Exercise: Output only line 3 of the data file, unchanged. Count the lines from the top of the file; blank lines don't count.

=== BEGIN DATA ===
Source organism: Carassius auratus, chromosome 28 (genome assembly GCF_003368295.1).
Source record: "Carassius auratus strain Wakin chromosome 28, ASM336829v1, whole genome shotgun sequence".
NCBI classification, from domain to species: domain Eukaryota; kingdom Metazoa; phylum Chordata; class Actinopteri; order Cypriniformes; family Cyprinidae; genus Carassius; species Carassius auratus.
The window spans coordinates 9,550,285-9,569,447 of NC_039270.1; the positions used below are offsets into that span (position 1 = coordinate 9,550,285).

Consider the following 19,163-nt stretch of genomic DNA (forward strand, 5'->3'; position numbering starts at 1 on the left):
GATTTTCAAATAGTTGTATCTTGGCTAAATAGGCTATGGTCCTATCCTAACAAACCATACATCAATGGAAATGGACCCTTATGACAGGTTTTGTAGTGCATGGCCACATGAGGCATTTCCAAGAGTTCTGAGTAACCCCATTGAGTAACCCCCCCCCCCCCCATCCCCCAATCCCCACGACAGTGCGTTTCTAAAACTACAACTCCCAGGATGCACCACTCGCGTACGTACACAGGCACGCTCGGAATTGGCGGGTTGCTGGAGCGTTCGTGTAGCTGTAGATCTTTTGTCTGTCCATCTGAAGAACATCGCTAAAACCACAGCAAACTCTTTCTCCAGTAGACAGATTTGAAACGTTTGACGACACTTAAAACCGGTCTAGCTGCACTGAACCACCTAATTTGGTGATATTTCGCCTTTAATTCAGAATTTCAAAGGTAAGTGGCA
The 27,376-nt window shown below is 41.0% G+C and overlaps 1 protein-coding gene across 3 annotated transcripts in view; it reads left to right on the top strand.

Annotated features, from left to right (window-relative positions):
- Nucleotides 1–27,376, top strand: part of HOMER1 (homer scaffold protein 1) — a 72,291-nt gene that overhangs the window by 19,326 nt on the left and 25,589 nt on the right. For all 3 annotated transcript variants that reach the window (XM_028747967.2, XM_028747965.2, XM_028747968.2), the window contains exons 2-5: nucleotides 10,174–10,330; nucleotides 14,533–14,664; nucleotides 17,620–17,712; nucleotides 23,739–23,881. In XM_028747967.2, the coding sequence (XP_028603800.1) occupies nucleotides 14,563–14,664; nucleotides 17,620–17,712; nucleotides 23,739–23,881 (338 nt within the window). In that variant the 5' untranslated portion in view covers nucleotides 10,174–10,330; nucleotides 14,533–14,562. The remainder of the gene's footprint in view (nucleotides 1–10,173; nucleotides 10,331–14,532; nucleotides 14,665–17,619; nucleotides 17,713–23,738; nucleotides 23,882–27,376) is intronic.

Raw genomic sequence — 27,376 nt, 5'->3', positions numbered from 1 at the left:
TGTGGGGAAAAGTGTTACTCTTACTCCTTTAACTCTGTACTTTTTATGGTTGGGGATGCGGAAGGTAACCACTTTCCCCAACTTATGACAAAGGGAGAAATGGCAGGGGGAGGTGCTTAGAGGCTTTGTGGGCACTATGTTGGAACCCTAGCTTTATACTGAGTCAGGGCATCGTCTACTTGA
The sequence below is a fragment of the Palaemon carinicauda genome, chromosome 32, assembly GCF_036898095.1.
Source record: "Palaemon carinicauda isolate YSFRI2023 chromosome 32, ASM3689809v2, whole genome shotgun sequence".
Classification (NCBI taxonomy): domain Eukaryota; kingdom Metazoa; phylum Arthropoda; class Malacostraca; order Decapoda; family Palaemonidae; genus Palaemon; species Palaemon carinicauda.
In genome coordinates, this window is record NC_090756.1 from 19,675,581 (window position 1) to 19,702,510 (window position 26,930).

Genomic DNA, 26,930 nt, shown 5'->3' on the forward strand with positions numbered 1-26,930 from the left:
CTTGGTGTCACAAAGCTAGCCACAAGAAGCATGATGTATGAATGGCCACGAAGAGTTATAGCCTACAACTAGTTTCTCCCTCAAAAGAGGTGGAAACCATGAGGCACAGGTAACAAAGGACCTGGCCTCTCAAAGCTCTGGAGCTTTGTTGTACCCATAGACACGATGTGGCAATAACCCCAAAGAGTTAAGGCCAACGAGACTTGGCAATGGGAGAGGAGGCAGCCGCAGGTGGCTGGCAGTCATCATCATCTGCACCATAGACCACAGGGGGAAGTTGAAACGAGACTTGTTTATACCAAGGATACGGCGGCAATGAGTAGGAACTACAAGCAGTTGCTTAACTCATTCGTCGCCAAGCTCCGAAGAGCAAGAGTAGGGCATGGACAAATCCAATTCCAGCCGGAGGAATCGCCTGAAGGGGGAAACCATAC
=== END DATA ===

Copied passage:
NCBI classification, from domain to species: domain Eukaryota; kingdom Metazoa; phylum Chordata; class Actinopteri; order Cypriniformes; family Cyprinidae; genus Carassius; species Carassius auratus.